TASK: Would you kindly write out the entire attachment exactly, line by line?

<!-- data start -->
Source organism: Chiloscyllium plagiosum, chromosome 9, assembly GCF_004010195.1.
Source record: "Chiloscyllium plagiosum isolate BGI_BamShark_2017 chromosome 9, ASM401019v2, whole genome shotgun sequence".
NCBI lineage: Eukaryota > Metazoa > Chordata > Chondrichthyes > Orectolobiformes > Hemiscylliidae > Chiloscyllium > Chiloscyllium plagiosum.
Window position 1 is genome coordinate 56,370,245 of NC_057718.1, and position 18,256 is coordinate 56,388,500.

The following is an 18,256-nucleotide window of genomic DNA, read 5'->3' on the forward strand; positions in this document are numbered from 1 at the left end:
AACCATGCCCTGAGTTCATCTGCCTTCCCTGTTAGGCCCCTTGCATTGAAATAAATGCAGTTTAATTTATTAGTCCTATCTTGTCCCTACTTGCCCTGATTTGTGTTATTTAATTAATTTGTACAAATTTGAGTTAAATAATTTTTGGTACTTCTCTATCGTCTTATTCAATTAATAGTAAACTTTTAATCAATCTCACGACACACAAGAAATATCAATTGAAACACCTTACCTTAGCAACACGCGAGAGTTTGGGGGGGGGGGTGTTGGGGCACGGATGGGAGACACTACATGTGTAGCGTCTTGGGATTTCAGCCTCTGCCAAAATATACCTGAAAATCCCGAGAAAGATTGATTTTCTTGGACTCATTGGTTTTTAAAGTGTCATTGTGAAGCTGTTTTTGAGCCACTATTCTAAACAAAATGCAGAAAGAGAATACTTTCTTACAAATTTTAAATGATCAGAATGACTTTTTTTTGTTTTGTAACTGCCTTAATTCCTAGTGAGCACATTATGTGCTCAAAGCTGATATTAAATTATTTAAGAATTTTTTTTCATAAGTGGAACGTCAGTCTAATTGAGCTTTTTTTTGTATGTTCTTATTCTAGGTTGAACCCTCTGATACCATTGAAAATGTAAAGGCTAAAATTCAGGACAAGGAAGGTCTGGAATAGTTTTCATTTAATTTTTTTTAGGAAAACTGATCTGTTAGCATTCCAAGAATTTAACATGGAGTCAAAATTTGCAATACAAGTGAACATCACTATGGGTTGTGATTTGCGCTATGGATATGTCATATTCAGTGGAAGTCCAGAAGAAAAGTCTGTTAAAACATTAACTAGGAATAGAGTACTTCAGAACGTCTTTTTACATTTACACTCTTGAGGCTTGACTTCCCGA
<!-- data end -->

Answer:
Source organism: Chiloscyllium plagiosum, chromosome 9, assembly GCF_004010195.1.
Source record: "Chiloscyllium plagiosum isolate BGI_BamShark_2017 chromosome 9, ASM401019v2, whole genome shotgun sequence".
NCBI lineage: Eukaryota > Metazoa > Chordata > Chondrichthyes > Orectolobiformes > Hemiscylliidae > Chiloscyllium > Chiloscyllium plagiosum.
Window position 1 is genome coordinate 56,370,245 of NC_057718.1, and position 18,256 is coordinate 56,388,500.

The following is an 18,256-nucleotide window of genomic DNA, read 5'->3' on the forward strand; positions in this document are numbered from 1 at the left end:
AACCATGCCCTGAGTTCATCTGCCTTCCCTGTTAGGCCCCTTGCATTGAAATAAATGCAGTTTAATTTATTAGTCCTATCTTGTCCCTACTTGCCCTGATTTGTGTTATTTAATTAATTTGTACAAATTTGAGTTAAATAATTTTTGGTACTTCTCTATCGTCTTATTCAATTAATAGTAAACTTTTAATCAATCTCACGACACACAAGAAATATCAATTGAAACACCTTACCTTAGCAACACGCGAGAGTTTGGGGGGGGGGGTGTTGGGGCACGGATGGGAGACACTACATGTGTAGCGTCTTGGGATTTCAGCCTCTGCCAAAATATACCTGAAAATCCCGAGAAAGATTGATTTTCTTGGACTCATTGGTTTTTAAAGTGTCATTGTGAAGCTGTTTTTGAGCCACTATTCTAAACAAAATGCAGAAAGAGAATACTTTCTTACAAATTTTAAATGATCAGAATGACTTTTTTTTGTTTTGTAACTGCCTTAATTCCTAGTGAGCACATTATGTGCTCAAAGCTGATATTAAATTATTTAAGAATTTTTTTTCATAAGTGGAACGTCAGTCTAATTGAGCTTTTTTTTGTATGTTCTTATTCTAGGTTGAACCCTCTGATACCATTGAAAATGTAAAGGCTAAAATTCAGGACAAGGAAGGTCTGGAATAGTTTTCATTTAATTTTTTTTAGGAAAACTGATCTGTTAGCATTCCAAGAATTTAACATGGAGTCAAAATTTGCAATACAAGTGAACATCACTATGGGTTGTGATTTGCGCTATGGATATGTCATATTCAGTGGAAGTCCAGAAGAAAAGTCTGTTAAAACATTAACTAGGAATAGAGTACTTCAGAACGTCTTTTTACATTTACACTCTTGAGGCTTGACTTCCCGA